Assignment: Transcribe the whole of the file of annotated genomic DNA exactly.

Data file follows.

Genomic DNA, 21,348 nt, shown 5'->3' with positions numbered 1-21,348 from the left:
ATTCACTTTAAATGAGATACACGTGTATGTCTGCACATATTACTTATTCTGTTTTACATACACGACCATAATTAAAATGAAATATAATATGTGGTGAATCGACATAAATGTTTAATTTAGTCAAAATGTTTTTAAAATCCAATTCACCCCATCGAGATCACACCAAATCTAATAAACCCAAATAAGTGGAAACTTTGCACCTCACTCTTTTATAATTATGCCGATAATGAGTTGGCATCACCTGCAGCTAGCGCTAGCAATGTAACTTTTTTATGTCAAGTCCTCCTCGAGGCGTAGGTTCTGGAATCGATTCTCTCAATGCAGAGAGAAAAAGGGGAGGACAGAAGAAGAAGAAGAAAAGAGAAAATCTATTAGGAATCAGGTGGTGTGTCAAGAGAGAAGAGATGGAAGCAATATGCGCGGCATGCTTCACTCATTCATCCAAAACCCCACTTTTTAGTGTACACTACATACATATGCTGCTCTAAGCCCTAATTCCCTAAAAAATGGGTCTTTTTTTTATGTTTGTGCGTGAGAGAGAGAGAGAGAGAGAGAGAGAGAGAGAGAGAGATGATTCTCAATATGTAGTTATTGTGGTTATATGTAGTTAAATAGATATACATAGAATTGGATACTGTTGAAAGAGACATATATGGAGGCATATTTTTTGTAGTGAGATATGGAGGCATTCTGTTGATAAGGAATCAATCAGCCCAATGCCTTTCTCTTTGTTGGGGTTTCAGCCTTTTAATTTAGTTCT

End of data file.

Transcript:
Genomic DNA, 21,348 nt, shown 5'->3' with positions numbered 1-21,348 from the left:
ATTCACTTTAAATGAGATACACGTGTATGTCTGCACATATTACTTATTCTGTTTTACATACACGACCATAATTAAAATGAAATATAATATGTGGTGAATCGACATAAATGTTTAATTTAGTCAAAATGTTTTTAAAATCCAATTCACCCCATCGAGATCACACCAAATCTAATAAACCCAAATAAGTGGAAACTTTGCACCTCACTCTTTTATAATTATGCCGATAATGAGTTGGCATCACCTGCAGCTAGCGCTAGCAATGTAACTTTTTTATGTCAAGTCCTCCTCGAGGCGTAGGTTCTGGAATCGATTCTCTCAATGCAGAGAGAAAAAGGGGAGGACAGAAGAAGAAGAAGAAAAGAGAAAATCTATTAGGAATCAGGTGGTGTGTCAAGAGAGAAGAGATGGAAGCAATATGCGCGGCATGCTTCACTCATTCATCCAAAACCCCACTTTTTAGTGTACACTACATACATATGCTGCTCTAAGCCCTAATTCCCTAAAAAATGGGTCTTTTTTTTATGTTTGTGCGTGAGAGAGAGAGAGAGAGAGAGAGAGAGAGAGAGAGAGATGATTCTCAATATGTAGTTATTGTGGTTATATGTAGTTAAATAGATATACATAGAATTGGATACTGTTGAAAGAGACATATATGGAGGCATATTTTTTGTAGTGAGATATGGAGGCATTCTGTTGATAAGGAATCAATCAGCCCAATGCCTTTCTCTTTGTTGGGGTTTCAGCCTTTTAATTTAGTTCT